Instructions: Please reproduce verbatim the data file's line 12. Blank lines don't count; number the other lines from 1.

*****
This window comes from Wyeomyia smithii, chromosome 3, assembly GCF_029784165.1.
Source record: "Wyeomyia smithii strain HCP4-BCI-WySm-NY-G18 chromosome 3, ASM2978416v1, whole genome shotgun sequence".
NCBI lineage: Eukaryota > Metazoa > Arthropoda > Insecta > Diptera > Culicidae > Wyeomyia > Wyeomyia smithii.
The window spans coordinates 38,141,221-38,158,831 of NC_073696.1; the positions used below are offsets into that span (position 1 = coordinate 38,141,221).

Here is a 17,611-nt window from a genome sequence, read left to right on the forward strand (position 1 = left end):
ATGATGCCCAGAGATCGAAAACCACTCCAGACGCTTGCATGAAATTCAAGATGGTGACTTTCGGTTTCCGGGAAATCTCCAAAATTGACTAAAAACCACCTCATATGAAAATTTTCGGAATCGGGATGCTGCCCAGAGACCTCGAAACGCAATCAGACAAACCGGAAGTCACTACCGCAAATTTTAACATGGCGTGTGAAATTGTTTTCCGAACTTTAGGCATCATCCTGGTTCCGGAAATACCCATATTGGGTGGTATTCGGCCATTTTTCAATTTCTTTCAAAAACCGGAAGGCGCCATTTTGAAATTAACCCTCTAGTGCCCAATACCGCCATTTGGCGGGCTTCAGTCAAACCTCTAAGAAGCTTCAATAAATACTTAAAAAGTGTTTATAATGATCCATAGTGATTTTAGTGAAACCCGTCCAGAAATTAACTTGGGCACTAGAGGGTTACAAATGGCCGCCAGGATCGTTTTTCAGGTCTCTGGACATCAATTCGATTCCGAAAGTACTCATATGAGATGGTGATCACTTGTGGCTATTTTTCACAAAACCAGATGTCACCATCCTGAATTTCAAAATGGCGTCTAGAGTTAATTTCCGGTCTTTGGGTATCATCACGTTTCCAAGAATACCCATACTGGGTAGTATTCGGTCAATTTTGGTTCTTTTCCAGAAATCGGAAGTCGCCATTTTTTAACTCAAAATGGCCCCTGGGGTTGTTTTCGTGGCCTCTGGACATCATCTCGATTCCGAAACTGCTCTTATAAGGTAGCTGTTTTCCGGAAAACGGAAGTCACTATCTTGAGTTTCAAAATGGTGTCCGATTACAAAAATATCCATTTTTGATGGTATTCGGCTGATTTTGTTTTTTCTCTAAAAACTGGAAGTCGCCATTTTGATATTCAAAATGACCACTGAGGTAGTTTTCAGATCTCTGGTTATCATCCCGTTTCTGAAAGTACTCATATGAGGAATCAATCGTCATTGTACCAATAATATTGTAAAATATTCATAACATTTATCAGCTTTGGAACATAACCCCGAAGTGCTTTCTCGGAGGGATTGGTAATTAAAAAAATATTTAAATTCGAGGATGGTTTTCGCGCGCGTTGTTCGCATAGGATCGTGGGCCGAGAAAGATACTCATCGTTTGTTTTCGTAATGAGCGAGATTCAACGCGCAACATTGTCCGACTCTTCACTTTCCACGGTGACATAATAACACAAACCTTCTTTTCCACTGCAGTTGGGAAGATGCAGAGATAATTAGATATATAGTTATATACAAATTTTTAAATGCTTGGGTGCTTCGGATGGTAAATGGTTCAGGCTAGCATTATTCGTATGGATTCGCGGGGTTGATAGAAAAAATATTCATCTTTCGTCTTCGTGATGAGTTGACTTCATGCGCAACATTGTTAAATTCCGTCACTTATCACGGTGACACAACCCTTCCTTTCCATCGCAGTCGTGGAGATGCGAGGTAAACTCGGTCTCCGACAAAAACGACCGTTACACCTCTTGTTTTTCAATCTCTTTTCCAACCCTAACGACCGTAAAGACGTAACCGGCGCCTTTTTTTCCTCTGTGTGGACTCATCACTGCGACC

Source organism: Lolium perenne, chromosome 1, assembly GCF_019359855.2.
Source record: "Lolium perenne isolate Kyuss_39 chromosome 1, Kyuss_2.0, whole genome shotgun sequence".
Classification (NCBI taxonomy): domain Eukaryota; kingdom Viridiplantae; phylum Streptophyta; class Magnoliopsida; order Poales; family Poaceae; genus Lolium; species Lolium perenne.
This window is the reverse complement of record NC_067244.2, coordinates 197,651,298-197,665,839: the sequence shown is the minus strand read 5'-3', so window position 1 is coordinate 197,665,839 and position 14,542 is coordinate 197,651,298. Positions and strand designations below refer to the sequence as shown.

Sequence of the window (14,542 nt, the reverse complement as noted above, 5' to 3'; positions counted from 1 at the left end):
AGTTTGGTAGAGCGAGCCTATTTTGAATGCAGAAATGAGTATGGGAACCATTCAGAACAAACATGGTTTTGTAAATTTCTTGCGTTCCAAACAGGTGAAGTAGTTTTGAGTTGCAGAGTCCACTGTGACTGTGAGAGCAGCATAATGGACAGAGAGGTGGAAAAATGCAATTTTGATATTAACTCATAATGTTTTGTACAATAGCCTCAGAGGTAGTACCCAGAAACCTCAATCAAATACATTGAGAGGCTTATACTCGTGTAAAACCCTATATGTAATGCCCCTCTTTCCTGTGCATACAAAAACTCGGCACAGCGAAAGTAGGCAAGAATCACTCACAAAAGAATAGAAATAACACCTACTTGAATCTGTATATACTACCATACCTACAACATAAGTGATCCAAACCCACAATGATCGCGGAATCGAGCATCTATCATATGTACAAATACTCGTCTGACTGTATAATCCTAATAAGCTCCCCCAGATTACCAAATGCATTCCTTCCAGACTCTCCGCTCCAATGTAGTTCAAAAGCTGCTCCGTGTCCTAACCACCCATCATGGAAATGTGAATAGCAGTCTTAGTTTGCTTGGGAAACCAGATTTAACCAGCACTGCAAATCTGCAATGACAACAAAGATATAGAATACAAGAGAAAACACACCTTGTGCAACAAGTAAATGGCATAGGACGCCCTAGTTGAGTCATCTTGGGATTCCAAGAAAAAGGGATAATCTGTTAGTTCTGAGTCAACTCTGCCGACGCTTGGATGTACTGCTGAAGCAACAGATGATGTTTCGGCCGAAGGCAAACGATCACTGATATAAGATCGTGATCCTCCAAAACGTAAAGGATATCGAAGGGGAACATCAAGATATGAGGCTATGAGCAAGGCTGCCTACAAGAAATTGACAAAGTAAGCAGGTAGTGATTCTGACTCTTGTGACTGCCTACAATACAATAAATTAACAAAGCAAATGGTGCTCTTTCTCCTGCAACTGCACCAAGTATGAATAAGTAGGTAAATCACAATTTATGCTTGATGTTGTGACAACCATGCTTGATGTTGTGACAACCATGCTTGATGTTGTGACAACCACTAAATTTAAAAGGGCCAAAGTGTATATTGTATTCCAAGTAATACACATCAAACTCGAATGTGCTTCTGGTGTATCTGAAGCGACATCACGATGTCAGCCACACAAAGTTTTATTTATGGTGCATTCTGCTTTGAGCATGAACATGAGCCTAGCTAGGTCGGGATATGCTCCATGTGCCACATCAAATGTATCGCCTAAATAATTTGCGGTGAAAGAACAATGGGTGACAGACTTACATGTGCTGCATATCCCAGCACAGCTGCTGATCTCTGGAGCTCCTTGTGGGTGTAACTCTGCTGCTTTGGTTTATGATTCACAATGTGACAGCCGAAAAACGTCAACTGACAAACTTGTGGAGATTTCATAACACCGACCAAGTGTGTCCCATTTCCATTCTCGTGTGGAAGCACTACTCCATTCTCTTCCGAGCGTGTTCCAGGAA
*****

AGTTTGGTAGAGCGAGCCTATTTTGAATGCAGAAATGAGTATGGGAACCATTCAGAACAAACATGGTTTTGTAAATTTCTTGCGTTCCAAACAGGTGAAGTAGTTTTGAGTTGCAGAGTCCACTGTGACTGTGAGAGCAGCATAATGGACAGAGAGGTGGAAAAATGCAATTTTGATATTAACTCATAATGTTTTGTACAATAGCCTCAGAGGTAGTACCCAGAAACCTCAATCAAATACATTGAGAGGCTTATACTCGTGTAAAACCCTATATGTAATGCCCCTCTTTCCTGTGCATACAAAAACTCGGCACAGCGAAAGTAGGCAAGAATCACTCACAAAAGAATAGAAATAACACCTACTTGAATCTGTATATACTACCATACCTACAACATAAGTGATCCAAACCCACAATGATCGCGGAATCGAGCATCTATCATATGTACAAATACTCGTCTGACTGTATAATCCTAATAAGCTCCCCCAGATTACCAAATGCATTCCTTCCAGACTCTCCGCTCCAATGTAGTTCAAAAGCTGCTCCGTGTCCTAACCACCCATCATGGAAATGTGAATAGCAGTCTTAGTTTGCTTGGGAAACCAGATTTAACCAGCACTGCAAATCTGCAATGACAACAAAGATATAGAATACAAGAGAAAACACACCTTGTGCAACAAGTAAATGGCATAGGACGCCCTAGTTGAGTCATCTTGGGATTCCAAGAAAAAGGGATAATCTGTTAGTTCTGAGTCAACTCTGCCGACGCTTGGATGTACTGCTGAAGCAACAGATGATGTTTCGGCCGAAGGCAAACGATCACTGATATAAGATCGTGATCCTCCAAAACGTAAAGGATATCGAAGGGGAACATCAAGATATGAGGCTATGAGCAAGGCTGCCTACAAGAAATTGACAAAGTAAGCAGGTAGTGATTCTGACTCTTGTGACTGCCTACAATACAATAAATTAACAAAGCAAATGGTGCTCTTTCTCCTGCAACTGCACCAAGTATGAATAAGTAGGTAAATCACAATTTATGCTTGATGTTGTGACAACCATGCTTGATGTTGTGACAACCATGCTTGATGTTGTGACAACCACTAAATTTAAAAGGGCCAAAGTGTATATTGTATTCCAAGTAATACACATCAAACTCGAATGTGCTTCTGGTGTATCTGAAGCGACATCACGATGTCAGCCACACAAAGTTTTATTTATGGTGCATTCTGCTTTGAGCATGAACATGAGCCTAGCTAGGTCGGGATATGCTCCATGTGCCACATCAAATGTATCGCCTAAATAATTTGCGGTGAAAGAACAATGGGTGACAGACTTACATGTGCTGCATATCCCAGCACAGCTGCTGATCTCTGGAGCTCCTTGTGGGTGTAACTCTGCTGCTTTGGTTTATGATTCACAATGTGACAGCCGAAAAACGTCAACTGACAAACTTGTGGAGATTTCATAACACCGACCAAGTGTGTCCCATTTCCATTCTCGTGTGGAAGCACTACTCCATTCTCTTCCGAGCGTGTTCCAGGAA